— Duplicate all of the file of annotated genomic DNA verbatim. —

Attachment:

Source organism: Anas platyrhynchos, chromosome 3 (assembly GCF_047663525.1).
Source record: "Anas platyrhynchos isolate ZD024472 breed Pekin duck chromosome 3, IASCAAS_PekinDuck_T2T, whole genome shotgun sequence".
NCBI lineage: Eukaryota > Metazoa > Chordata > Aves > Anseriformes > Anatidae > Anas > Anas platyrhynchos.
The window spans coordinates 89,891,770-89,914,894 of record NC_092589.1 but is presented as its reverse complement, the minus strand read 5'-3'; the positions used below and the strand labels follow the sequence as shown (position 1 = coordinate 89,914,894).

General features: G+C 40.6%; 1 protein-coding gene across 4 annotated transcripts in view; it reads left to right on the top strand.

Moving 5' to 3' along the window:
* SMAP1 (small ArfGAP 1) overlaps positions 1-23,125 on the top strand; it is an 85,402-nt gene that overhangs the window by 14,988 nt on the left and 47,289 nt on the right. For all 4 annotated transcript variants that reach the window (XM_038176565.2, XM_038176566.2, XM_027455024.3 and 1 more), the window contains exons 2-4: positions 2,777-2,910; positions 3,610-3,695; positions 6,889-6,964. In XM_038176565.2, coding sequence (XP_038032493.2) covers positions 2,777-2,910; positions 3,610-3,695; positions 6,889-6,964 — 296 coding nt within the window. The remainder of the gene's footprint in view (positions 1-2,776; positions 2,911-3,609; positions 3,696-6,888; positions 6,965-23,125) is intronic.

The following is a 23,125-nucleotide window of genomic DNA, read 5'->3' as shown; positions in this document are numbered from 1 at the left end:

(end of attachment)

Source organism: Anas platyrhynchos, chromosome 3 (assembly GCF_047663525.1).
Source record: "Anas platyrhynchos isolate ZD024472 breed Pekin duck chromosome 3, IASCAAS_PekinDuck_T2T, whole genome shotgun sequence".
NCBI lineage: Eukaryota > Metazoa > Chordata > Aves > Anseriformes > Anatidae > Anas > Anas platyrhynchos.
The window spans coordinates 89,891,770-89,914,894 of record NC_092589.1 but is presented as its reverse complement, the minus strand read 5'-3'; the positions used below and the strand labels follow the sequence as shown (position 1 = coordinate 89,914,894).

General features: G+C 40.6%; 1 protein-coding gene across 4 annotated transcripts in view; it reads left to right on the top strand.

Moving 5' to 3' along the window:
* SMAP1 (small ArfGAP 1) overlaps positions 1-23,125 on the top strand; it is an 85,402-nt gene that overhangs the window by 14,988 nt on the left and 47,289 nt on the right. For all 4 annotated transcript variants that reach the window (XM_038176565.2, XM_038176566.2, XM_027455024.3 and 1 more), the window contains exons 2-4: positions 2,777-2,910; positions 3,610-3,695; positions 6,889-6,964. In XM_038176565.2, coding sequence (XP_038032493.2) covers positions 2,777-2,910; positions 3,610-3,695; positions 6,889-6,964 — 296 coding nt within the window. The remainder of the gene's footprint in view (positions 1-2,776; positions 2,911-3,609; positions 3,696-6,888; positions 6,965-23,125) is intronic.

The following is a 23,125-nucleotide window of genomic DNA, read 5'->3' as shown; positions in this document are numbered from 1 at the left end: